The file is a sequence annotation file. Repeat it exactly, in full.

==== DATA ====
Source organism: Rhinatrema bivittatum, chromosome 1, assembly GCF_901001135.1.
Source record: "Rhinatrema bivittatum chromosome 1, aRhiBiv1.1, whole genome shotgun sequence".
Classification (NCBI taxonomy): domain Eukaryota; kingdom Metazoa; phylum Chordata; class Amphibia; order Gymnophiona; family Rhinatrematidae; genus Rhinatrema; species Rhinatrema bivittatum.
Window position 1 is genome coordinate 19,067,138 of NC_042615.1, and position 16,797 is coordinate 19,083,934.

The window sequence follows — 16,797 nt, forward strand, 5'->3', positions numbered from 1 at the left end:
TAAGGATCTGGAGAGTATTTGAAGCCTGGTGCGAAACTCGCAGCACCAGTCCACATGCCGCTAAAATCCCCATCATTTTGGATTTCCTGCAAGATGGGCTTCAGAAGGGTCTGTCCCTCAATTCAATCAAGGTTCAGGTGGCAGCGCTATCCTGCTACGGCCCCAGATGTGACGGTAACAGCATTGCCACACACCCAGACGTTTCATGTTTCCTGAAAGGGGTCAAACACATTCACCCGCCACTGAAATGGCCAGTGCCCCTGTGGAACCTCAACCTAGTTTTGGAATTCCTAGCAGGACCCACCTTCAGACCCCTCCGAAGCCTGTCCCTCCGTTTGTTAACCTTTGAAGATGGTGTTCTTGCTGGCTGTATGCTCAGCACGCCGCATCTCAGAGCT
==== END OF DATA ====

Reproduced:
Source organism: Rhinatrema bivittatum, chromosome 1, assembly GCF_901001135.1.
Source record: "Rhinatrema bivittatum chromosome 1, aRhiBiv1.1, whole genome shotgun sequence".
Classification (NCBI taxonomy): domain Eukaryota; kingdom Metazoa; phylum Chordata; class Amphibia; order Gymnophiona; family Rhinatrematidae; genus Rhinatrema; species Rhinatrema bivittatum.
Window position 1 is genome coordinate 19,067,138 of NC_042615.1, and position 16,797 is coordinate 19,083,934.

The window sequence follows — 16,797 nt, forward strand, 5'->3', positions numbered from 1 at the left end:
TAAGGATCTGGAGAGTATTTGAAGCCTGGTGCGAAACTCGCAGCACCAGTCCACATGCCGCTAAAATCCCCATCATTTTGGATTTCCTGCAAGATGGGCTTCAGAAGGGTCTGTCCCTCAATTCAATCAAGGTTCAGGTGGCAGCGCTATCCTGCTACGGCCCCAGATGTGACGGTAACAGCATTGCCACACACCCAGACGTTTCATGTTTCCTGAAAGGGGTCAAACACATTCACCCGCCACTGAAATGGCCAGTGCCCCTGTGGAACCTCAACCTAGTTTTGGAATTCCTAGCAGGACCCACCTTCAGACCCCTCCGAAGCCTGTCCCTCCGTTTGTTAACCTTTGAAGATGGTGTTCTTGCTGGCTGTATGCTCAGCACGCCGCATCTCAGAGCT